There, there, Tomeboy; nobody expected you to get it.

Nor is anybody but other baby-killers fooled by your petulant American whining. Those of us who are rational know very well that it is you who turns a blind eye to the perfidy of your political> while crying so piteously about the same perfidies perpetrated by other political parties. At least I condemn anybody who does that sort of thing regardless of affiliation.

By the by, have you considered Karl Rove's treason recently? Or how Bush flip-flopped on how anybody who committed such an act of treason would be fired?

Please - tell that to President "we will bear any burden, pay any price" - as long as I get my 5 week vacation & none of my family serves. And let's not forget that raving liberal Pope John Paul called this an unjust war. Clearly not a guy one can hang the pinko canard on.

The failure of this war effort - regardless of whether we should have engaed in this misguided venture in the first place - lies squarely on the shoulders of the Commander in Chief. Not on the shoulders of some poor mother whose child did derve and who paid the ultimate price for your freedom to sit here a desecrate their names.

If you feel differently - may be you can join the real soldiers and resign from the "101st Fighting Keyboardists" - take the Bush Twins along with you.

On the privacy issues - I'm reminded of when many years ago Congress passed a law making everyone's video rental records private. When they publish theirs' - I'll consider the arguement that my privacy should be violated.

Firing a gun at annoying but peaceful protestors is an essential liberty? Unworthy even of comment, much less criticism?

Petitioning the government for the redress of grievances is an essential liberty. But, you'll be thrilled to know, Camp Casey is being moved to private property at the invitation of one of our Fearless Leader's other neighbors--thus cutting in half Camp Casey's distance from Bush's toy ranch.

And, yes, Greg, reading without the government looking over your shoulder is an essential liberty, and librarians with any self-respect and professional responsibility should be protect that essential liberty, not lining up for the opportunity to assist in the latest government overreach into our civil liberties--especially when it's an invasion of our liberties that will not in any way make us safer.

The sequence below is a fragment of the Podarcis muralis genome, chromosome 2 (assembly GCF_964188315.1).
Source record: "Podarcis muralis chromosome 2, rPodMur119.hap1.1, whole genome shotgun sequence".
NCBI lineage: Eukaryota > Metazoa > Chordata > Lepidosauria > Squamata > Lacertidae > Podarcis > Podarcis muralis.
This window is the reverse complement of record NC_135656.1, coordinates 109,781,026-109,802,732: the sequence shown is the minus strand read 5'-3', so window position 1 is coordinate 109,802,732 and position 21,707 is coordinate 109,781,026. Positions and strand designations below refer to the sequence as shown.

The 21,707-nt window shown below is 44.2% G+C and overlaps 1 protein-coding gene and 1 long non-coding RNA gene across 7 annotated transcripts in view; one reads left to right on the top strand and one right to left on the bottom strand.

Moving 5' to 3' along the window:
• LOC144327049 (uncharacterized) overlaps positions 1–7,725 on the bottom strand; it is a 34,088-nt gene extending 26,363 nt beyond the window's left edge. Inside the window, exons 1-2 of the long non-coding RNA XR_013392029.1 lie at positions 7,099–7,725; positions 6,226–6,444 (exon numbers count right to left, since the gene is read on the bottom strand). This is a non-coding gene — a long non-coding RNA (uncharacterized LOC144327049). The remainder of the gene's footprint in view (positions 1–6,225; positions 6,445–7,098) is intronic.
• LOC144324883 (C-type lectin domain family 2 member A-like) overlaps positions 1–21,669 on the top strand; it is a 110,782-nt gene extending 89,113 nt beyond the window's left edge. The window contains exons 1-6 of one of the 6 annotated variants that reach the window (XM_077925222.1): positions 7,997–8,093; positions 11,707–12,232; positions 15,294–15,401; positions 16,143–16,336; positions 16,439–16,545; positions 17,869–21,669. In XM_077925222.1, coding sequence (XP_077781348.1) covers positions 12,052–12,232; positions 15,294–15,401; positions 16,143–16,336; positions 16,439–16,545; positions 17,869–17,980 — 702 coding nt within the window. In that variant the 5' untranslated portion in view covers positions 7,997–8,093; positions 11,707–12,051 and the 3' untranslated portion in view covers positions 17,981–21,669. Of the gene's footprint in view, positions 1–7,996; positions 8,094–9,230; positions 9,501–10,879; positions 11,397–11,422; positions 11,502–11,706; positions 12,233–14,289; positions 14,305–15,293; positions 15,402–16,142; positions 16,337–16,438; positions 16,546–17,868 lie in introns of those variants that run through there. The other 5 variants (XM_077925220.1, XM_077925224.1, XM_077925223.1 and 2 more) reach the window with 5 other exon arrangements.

If he was firing at them he would have been arrested. Nothing wrong with a good ole'fashioned warning shot.;)

If its not blocking the road then that's certainly an improvement.

See now, you say "government looking over your shoulder" while completely ignoring the fact that: 1. the government supplied the library and materials to begin with and 2. we (as in every American citizen) are the government.

Yes, Greg, we are the government--we have every right to tell the current functionaries when they're getting out of line, we have every right to tell the current functionaries to cut out the constant intrusion into our private lives, and we absolutely have the right to read materials the current functionaries don't happen to approve of without their interference or supervision--even, or should I say especially, when it's our tax dollars that are supplying that reading material.

George W. Bush is not my owner; he's my employee.

Wake up and smell the coffee, Greg. Oddballs like McCain aside, most of the politically active veterans of our last few wars are Democrats, and the people sliming them are Republicans who had, or have, "other priorities." It's not a Democrat who fired at a crowd of Gold Star families and other soldiers' relatives and explained that he was practicing for "dove hunting season," or who drove his pick-up truck through the row of white crosses memorializing American soldiers killed in Iraq outside Camp Casey in Crawford.

The argument that in order to fight a war we have to use the Constitution for toilet paper is the argument of the Stalinists, not freedom-loving American patriots. Or is Benjamin Franklin, who said "Those who would give up Essential Liberty to purchase a little Temporary Safety, deserve neither Liberty nor Safety" now retroactively declared to have been UnAmerican?

"Conservatives used to be the people who thought privacy was an important value. These days, "conservatives", or those self-labeled as such, sound an awful lot more like Stalinists. "

And there were once Democrats who understood what it took to fight and win a war. These days they're all curled up in the fetal position.

. . . unless you have something to hide or behaving suspiciously . . .